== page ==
When the definite articles combine with de, they can have two meanings:

  • The first is the simple meaning of “of the” or “from the.” For example, you may use a combined definite article and de to say “I bought the book from the store” (see below).
  • The second meaning is called the “partitive” or the meaning of “some” in English. The partitive talks about an unspecified quantity of something, usually food or drink. 

Du/des/de la/de l’

de + Definite ArticleCombinationExample Sentence
de + le du J’ai acheté le livre du magasin.
(I bought the book from the store).
de + les des Les enfants ont pris le gâteau des parents.
(The children took the cake from the parents.)
de + laNo combination Il a vu la femme de la maison.
(He saw the woman of the house.)
de + l'No combination Nous avons regardé l’émission de l’homme.
(We watched the show from the man.)

French Partitive Articles

Partitive articles in French are used to express an indefinite or partial quantity of something.

du some (masculine singular) Je voudrais du pain.
(I would like some bread.)
de la some (feminine singular) J'ai besoin de la farine.
(I need some flour.)
de l' some (masculine and feminine singular, used when noun starts with vowel or silent h. Elle boit de l'eau.
(She drinks some water.)
des some (masculine and feminine plural) Nous avons des amis.
(We have some friends.)

In negative sentences, the partitive articles change. Du becomes de, de la becomes de, and des becomes de, e.g. Je ne veux pas de pain (I don’t want any bread).

Where to Practice French Articles

The following resources will help you perfect and practice your French articles.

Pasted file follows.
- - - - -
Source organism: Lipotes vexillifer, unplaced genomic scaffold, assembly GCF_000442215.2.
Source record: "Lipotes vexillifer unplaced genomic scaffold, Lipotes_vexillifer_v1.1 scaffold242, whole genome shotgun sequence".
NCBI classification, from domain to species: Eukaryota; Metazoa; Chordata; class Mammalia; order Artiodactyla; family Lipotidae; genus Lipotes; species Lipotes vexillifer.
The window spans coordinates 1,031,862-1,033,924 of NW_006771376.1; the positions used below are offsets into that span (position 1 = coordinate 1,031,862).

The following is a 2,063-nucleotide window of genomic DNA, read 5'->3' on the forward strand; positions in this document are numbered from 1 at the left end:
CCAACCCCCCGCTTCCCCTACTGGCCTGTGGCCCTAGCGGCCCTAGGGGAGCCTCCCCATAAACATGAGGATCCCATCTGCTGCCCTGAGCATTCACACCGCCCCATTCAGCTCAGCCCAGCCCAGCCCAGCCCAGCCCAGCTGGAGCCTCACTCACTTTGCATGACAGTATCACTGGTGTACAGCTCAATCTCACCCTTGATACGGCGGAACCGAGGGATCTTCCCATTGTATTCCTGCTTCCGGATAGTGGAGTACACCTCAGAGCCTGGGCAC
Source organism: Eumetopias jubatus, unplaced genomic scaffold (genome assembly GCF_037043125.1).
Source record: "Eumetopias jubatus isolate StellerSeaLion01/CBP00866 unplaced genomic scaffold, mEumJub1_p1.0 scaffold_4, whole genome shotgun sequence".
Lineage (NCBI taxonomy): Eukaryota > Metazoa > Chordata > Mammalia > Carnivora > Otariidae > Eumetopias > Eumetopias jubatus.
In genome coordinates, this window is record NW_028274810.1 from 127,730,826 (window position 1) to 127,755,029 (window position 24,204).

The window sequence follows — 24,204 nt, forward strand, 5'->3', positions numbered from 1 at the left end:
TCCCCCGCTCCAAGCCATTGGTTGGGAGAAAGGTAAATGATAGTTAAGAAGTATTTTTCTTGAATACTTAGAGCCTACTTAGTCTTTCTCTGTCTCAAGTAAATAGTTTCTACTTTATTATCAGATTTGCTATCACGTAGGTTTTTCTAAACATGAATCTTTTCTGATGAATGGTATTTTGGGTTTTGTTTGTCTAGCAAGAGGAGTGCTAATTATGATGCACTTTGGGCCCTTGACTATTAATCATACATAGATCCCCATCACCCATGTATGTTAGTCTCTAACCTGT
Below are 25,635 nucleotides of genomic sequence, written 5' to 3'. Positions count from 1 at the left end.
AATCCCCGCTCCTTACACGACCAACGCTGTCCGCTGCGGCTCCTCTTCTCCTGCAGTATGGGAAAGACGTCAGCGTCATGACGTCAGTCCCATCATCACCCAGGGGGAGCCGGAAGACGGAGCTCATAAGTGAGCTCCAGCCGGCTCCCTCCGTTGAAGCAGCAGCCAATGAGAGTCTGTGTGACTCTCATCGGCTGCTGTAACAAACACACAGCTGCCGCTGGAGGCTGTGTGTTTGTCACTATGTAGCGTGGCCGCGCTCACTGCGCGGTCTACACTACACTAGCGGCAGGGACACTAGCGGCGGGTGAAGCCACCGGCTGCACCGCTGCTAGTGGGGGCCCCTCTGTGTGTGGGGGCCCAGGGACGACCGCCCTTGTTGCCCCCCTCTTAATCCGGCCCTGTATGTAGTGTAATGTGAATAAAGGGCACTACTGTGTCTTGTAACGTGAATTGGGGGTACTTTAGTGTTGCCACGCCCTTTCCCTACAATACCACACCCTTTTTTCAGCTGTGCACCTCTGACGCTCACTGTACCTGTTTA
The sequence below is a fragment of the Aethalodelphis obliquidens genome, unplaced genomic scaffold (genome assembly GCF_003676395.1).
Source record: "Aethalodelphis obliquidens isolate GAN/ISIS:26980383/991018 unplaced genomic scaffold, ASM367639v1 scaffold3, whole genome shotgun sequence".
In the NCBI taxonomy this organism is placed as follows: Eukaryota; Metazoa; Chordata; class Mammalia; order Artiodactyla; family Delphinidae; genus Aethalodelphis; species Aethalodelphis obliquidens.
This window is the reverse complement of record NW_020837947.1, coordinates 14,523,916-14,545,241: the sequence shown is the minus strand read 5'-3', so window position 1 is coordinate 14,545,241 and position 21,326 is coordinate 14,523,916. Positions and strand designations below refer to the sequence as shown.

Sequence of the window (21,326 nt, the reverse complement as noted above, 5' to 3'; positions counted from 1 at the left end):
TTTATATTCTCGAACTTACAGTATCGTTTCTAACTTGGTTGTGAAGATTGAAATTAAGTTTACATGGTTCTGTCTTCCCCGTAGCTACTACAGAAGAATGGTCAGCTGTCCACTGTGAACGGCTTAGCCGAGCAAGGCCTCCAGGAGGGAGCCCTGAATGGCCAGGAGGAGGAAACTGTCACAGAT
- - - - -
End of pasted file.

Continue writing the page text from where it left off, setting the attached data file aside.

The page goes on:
And if you want to learn more about French articles, you can check out this video from the FluentU French YouTube channel:


Now that you have a handle on the most basic piece of French sentence structure, you’re ready to tackle all the parts of French grammar.

Put those little articles to work!

And one more thing...

If you like learning French on your own time and from the comfort of your smart device, then I'd be remiss to not tell you about FluentU.

FluentU has a wide variety of great content, like interviews, documentary excerpts and web series, as you can see here:


FluentU brings native French videos with reach. With interactive captions, you can tap on any word to see an image, definition and useful examples.


For example, if you tap on the word "crois," you'll see this:


Practice and reinforce all the vocabulary you've learned in a given video with learn mode. Swipe left or right to see more examples for the word you’re learning, and play the mini-games found in our dynamic flashcards, like "fill in the blank."


All throughout, FluentU tracks the vocabulary that you’re learning and uses this information to give you a totally personalized experience. It gives you extra practice with difficult words—and reminds you when it’s time to review what you’ve learned.

Start using the FluentU website on your computer or tablet or, better yet, download the FluentU app from the iTunes or Google Play store. Click here to take advantage of our current sale! (Expires at the end of this month.)